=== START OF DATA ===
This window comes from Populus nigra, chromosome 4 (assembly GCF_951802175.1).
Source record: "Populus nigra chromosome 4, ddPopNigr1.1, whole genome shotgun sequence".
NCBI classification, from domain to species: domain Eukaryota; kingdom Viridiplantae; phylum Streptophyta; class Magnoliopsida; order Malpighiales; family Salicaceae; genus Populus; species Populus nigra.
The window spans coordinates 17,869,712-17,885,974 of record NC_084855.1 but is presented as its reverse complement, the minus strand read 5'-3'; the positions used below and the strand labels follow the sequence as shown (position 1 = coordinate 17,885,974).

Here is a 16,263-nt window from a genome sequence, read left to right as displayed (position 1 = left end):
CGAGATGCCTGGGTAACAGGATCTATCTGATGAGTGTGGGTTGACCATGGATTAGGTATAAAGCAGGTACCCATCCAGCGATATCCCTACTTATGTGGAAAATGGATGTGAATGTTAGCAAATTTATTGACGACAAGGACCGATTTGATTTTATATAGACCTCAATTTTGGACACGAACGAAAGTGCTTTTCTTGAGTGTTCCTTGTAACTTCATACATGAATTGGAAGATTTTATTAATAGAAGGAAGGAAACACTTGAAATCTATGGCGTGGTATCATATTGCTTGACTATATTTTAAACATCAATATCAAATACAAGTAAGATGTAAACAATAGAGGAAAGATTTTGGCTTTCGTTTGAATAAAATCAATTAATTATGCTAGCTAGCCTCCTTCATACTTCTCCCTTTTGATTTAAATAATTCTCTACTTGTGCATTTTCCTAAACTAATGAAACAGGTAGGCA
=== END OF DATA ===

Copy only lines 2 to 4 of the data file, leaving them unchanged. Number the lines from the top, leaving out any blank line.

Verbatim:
Source record: "Populus nigra chromosome 4, ddPopNigr1.1, whole genome shotgun sequence".
NCBI classification, from domain to species: domain Eukaryota; kingdom Viridiplantae; phylum Streptophyta; class Magnoliopsida; order Malpighiales; family Salicaceae; genus Populus; species Populus nigra.
The window spans coordinates 17,869,712-17,885,974 of record NC_084855.1 but is presented as its reverse complement, the minus strand read 5'-3'; the positions used below and the strand labels follow the sequence as shown (position 1 = coordinate 17,885,974).